Red Bull are the team to beat. Jeddah saw the victory of the Mexican Perez ahead of a Verstappen who conquered the podium starting from the fifteenth position and overtaking all the other riders with disarming ease. Two races from the start of the championship and for both rounds the podium lead was entirely Red Bull. It's a solid, fast, unparalleled machine. If in qualifying it can possibly be defeated by other teams, in the race it has no rivals: not only does it win, but it annihilates the other riders, eliminating any possibility or desire for a climb. Sergio Perez arrives in Melbourne with a big dream: to beat the unbeatable and iron Verstappen, who leaves no room for anyone but covers every kilometer of asphalt as if it were the last. When the Dutchman has a perfect car, he doesn't give his opponents a chance to speak. While Perez is not contentedly as bright as his teammate, Saudi Arabia's clean weekend has given him a strong boost:
"I had a complete weekend and that was one of my aims this season, to be consistent across all three days. But we are only two races into the season and have to keep pushing to make sure we continue this great start to the season. Bahrain and Saudi are very different tracks to each other and Australia will be another challenge for us and this car. We have great pace and are working so hard together to make sure our reliability is there too. It's been a fun start to 2023 but that won't matter if we don't maintain our high level".
The Ferrari of early 2023 doesn't shine like the single-seater we left last year. The Jeddah grand prix showed a car that was too slow compared to what was expected after the pre-season tests. Furthermore, tire degradation was obvious and too incisive, especially on the hard tyres. Both drivers struggled to manage a complex and complicated single-seater; difficult to understand how it will evolve in the next Grand Prix. Unfortunately, the two drivers know that there will also be suffering at Albert Park, but there is confidence in the team's work on the track and in Maranello. In these days of break between one race and another, Sainz worked to be fit and physically face the Melbourne weekend in the best possible way:
"If it wasn’t so far away, I’d come here much more often. I’ve had time for a few outings over the past few days and now I’m in top form, with no jetlag and a relaxation and training programme under my belt. The target for this weekend is to find the right compromise between qualifying performance, which has been pretty good so far and our race pace, which in the first two Grands Prix has not lived up to our expectations. The medium-term goal is to develop the SF-23 with updates aimed at fixing the weak points we have identified. Obviously, a lack of performance in the race has impacted our results and we definitely have to make a step forward. I am convinced we can do so. The team is in agreement on the direction to take and this gives us confidence that we can get where we want to be over the course of the year. So far this season, our guys have always produced very good pit stops, our race starts have been better and our strategies have been spot-on. These are all important elements which could prove useful over the course of the season".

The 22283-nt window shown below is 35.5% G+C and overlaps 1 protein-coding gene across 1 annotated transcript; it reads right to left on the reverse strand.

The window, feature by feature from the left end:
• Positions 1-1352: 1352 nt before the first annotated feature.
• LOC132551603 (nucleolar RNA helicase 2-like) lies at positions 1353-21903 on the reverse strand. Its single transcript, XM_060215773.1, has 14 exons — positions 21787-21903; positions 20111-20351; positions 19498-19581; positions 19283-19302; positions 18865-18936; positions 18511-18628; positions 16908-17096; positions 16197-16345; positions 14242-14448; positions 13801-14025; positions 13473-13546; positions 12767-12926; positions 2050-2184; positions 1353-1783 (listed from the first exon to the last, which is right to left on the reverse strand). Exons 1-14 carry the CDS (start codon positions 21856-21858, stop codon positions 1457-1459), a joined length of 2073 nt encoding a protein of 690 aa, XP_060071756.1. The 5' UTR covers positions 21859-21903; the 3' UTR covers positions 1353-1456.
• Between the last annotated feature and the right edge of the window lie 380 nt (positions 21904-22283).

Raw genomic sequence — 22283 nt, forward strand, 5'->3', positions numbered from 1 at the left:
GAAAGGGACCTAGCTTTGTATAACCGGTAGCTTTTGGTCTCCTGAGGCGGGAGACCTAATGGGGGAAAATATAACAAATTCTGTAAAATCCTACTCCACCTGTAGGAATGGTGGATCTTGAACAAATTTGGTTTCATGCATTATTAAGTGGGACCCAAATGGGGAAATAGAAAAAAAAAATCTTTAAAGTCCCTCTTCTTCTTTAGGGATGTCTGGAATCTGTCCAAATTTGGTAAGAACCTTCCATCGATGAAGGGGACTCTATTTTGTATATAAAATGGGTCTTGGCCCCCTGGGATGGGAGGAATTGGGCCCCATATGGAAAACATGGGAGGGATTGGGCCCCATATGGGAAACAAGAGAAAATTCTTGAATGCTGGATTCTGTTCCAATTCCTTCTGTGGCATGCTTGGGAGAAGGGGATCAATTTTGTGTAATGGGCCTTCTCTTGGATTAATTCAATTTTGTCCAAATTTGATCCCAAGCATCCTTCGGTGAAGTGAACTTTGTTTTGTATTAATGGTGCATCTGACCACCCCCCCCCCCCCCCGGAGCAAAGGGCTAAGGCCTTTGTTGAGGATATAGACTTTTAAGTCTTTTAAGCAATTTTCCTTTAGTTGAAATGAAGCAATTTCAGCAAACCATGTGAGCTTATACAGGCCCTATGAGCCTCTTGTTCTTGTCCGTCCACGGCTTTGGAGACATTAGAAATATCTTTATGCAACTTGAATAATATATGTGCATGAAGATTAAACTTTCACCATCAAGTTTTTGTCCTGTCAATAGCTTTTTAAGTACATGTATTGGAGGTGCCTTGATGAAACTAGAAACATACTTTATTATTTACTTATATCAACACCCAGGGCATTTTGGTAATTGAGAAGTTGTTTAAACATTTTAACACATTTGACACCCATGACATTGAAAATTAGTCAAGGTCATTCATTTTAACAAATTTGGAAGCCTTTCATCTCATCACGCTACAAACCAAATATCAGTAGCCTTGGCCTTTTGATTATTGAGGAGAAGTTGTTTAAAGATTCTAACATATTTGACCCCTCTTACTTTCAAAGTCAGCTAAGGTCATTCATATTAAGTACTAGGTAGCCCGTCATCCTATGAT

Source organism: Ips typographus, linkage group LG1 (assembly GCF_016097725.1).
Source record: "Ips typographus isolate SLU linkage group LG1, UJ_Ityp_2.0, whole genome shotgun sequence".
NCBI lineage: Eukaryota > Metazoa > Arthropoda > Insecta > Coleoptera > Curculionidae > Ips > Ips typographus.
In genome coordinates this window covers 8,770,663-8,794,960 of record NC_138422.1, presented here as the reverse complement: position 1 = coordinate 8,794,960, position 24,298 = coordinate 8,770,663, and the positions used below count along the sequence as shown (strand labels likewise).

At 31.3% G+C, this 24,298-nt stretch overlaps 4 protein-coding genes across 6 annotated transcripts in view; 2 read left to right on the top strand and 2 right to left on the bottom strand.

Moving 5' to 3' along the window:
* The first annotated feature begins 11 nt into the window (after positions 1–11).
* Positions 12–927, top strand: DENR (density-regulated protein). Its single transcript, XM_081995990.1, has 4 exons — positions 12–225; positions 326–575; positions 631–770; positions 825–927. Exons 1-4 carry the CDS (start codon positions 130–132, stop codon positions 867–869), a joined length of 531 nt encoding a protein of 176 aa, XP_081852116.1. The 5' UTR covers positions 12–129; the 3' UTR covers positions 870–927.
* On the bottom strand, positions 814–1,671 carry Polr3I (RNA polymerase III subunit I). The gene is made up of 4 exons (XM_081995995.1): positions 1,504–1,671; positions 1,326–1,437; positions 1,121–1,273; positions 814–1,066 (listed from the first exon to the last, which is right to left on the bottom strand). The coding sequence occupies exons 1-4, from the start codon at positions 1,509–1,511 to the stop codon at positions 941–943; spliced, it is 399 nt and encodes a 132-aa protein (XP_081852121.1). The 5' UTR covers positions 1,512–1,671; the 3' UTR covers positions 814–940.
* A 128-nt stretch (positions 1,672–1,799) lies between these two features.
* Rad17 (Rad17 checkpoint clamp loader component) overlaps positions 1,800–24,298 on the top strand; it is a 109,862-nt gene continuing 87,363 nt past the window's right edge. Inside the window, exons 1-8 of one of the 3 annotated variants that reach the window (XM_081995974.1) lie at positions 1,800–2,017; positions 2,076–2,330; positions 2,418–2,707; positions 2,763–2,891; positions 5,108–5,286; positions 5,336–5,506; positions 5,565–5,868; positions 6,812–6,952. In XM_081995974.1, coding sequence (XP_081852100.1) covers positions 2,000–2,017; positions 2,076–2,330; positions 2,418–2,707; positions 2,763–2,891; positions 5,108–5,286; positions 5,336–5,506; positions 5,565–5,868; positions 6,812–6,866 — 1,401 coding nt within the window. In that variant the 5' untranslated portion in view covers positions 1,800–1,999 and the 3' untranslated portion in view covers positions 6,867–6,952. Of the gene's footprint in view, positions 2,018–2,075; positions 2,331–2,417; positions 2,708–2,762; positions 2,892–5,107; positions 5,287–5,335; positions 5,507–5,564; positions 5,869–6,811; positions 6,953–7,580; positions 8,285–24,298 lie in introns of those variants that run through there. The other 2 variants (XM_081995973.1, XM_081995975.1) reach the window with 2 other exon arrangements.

Charles Leclerc is undoubtedly the most disappointed of the two Ferrari drivers so far. Bahrain retirement and a new control unit already in Jeddah seem to have already negatively affected this year's Formula 1. The Monegasque knows very well that there is really a lot of work to be done on the SF-23, but trust in the team is central and he wins on every doubt and perplexity:
"We know we have a lot of work to do, but we also have a clear idea of what is needed. As we have seen, the car is competitive in qualifying, while in the race, we lose performance because the car is sensitive to changing external conditions.The team is motivated and determined to fight and there is still a long way to go this season.From our side, I think it will be important to make the most of this time to optimize the current package and develop updates that will allow us to make the necessary step forward.We need a strong and consistent car that allows us drivers to push in the race.We are working in this direction and I am confident that, over the season, we can succeed in reaching our goals".